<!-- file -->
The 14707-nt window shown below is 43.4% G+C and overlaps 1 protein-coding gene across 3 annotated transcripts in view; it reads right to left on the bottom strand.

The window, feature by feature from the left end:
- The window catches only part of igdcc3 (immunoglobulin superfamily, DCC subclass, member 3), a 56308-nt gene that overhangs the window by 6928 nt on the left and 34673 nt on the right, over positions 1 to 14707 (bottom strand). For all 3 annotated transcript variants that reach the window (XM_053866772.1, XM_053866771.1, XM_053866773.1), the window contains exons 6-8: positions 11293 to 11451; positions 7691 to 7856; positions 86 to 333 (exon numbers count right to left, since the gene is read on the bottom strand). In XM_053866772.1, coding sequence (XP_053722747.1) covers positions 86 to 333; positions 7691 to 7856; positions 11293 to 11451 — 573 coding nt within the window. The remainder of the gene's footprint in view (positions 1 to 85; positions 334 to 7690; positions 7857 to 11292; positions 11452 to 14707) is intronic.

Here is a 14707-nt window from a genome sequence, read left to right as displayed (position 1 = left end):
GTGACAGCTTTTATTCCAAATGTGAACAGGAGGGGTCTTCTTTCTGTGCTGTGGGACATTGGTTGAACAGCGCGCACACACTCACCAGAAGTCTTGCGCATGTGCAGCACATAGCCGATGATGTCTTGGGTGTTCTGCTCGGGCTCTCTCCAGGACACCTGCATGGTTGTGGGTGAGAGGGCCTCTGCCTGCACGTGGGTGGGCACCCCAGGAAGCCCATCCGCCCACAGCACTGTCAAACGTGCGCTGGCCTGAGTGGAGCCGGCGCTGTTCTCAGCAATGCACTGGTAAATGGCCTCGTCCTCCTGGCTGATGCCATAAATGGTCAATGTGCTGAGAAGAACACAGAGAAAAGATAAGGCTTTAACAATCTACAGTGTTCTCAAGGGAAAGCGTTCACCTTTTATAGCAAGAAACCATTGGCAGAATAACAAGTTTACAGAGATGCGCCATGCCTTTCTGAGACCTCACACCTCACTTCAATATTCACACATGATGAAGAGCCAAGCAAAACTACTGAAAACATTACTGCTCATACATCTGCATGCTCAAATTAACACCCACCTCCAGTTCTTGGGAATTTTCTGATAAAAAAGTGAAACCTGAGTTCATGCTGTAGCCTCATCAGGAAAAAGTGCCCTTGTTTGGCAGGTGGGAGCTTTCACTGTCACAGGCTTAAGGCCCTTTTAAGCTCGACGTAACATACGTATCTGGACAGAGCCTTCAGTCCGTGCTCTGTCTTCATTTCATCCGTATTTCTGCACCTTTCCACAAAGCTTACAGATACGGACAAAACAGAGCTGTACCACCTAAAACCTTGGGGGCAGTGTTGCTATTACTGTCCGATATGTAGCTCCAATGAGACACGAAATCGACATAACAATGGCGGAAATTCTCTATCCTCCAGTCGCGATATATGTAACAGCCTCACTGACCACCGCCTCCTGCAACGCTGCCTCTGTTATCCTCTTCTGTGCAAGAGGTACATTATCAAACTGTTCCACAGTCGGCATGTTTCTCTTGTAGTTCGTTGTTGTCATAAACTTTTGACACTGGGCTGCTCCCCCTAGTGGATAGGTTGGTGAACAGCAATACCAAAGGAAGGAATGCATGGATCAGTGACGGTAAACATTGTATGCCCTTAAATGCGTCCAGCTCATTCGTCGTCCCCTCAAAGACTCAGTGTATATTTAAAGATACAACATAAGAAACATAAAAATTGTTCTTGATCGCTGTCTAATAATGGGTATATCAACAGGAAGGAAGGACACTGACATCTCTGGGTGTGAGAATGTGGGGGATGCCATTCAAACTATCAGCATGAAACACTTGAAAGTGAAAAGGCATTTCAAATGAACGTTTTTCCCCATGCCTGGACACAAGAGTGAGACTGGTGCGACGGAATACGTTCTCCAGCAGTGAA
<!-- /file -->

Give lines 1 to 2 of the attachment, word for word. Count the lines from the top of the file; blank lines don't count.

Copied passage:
The 14707-nt window shown below is 43.4% G+C and overlaps 1 protein-coding gene across 3 annotated transcripts in view; it reads right to left on the bottom strand.

The window, feature by feature from the left end: